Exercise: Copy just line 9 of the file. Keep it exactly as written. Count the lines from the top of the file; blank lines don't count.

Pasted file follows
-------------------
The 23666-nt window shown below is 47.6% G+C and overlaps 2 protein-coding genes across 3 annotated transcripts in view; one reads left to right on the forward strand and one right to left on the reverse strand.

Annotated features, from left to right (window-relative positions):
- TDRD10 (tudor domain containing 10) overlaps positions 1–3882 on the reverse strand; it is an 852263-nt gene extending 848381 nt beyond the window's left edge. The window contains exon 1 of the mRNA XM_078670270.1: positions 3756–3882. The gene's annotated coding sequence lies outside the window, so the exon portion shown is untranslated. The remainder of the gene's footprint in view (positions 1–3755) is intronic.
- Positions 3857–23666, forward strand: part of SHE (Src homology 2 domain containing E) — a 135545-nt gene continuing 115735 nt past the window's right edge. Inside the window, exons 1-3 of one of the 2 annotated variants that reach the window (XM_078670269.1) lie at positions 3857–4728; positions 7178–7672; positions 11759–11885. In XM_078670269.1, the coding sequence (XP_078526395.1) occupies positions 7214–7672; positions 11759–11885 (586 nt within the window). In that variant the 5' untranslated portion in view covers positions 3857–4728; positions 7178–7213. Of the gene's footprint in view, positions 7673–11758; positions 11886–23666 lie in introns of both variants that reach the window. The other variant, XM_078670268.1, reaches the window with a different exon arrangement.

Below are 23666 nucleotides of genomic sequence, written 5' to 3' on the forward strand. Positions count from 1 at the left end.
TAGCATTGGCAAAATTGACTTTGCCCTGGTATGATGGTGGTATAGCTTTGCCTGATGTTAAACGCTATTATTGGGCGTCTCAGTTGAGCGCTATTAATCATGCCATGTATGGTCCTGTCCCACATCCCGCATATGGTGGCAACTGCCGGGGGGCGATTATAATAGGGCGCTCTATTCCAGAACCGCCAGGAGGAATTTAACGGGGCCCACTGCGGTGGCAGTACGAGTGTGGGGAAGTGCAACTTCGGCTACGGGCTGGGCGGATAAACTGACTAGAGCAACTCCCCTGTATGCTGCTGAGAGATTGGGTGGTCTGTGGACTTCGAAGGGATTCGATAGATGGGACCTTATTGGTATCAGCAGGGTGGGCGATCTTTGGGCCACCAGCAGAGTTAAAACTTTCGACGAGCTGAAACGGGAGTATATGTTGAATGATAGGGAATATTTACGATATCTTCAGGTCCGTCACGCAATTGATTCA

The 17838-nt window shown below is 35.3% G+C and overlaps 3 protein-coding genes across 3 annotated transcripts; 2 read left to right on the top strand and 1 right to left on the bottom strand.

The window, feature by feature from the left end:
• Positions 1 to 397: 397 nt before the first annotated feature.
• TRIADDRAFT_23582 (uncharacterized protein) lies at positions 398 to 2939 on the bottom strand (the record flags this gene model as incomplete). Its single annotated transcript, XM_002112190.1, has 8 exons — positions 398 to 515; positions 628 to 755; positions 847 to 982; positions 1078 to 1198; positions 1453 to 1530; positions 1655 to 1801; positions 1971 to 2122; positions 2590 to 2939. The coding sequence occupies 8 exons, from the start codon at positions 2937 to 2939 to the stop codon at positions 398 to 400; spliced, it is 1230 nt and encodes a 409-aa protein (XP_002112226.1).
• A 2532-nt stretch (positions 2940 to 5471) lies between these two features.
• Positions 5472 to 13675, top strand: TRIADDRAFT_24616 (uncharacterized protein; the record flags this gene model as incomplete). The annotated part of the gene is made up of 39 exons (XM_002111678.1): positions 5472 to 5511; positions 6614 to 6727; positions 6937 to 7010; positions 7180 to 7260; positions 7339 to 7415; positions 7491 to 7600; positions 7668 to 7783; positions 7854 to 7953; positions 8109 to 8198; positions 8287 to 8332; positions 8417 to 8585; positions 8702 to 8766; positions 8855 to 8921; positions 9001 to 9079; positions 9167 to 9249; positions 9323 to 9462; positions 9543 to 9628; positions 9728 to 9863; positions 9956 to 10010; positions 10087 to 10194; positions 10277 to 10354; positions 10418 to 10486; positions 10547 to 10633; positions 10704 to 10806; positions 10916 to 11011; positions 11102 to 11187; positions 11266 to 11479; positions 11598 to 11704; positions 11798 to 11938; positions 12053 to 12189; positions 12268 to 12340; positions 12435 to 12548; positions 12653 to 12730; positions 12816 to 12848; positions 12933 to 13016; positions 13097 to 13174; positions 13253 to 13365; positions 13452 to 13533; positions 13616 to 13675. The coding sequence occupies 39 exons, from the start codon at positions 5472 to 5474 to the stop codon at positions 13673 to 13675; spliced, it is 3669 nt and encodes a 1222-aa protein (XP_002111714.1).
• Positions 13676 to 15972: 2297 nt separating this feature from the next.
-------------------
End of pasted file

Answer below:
• Positions 1 to 397: 397 nt before the first annotated feature.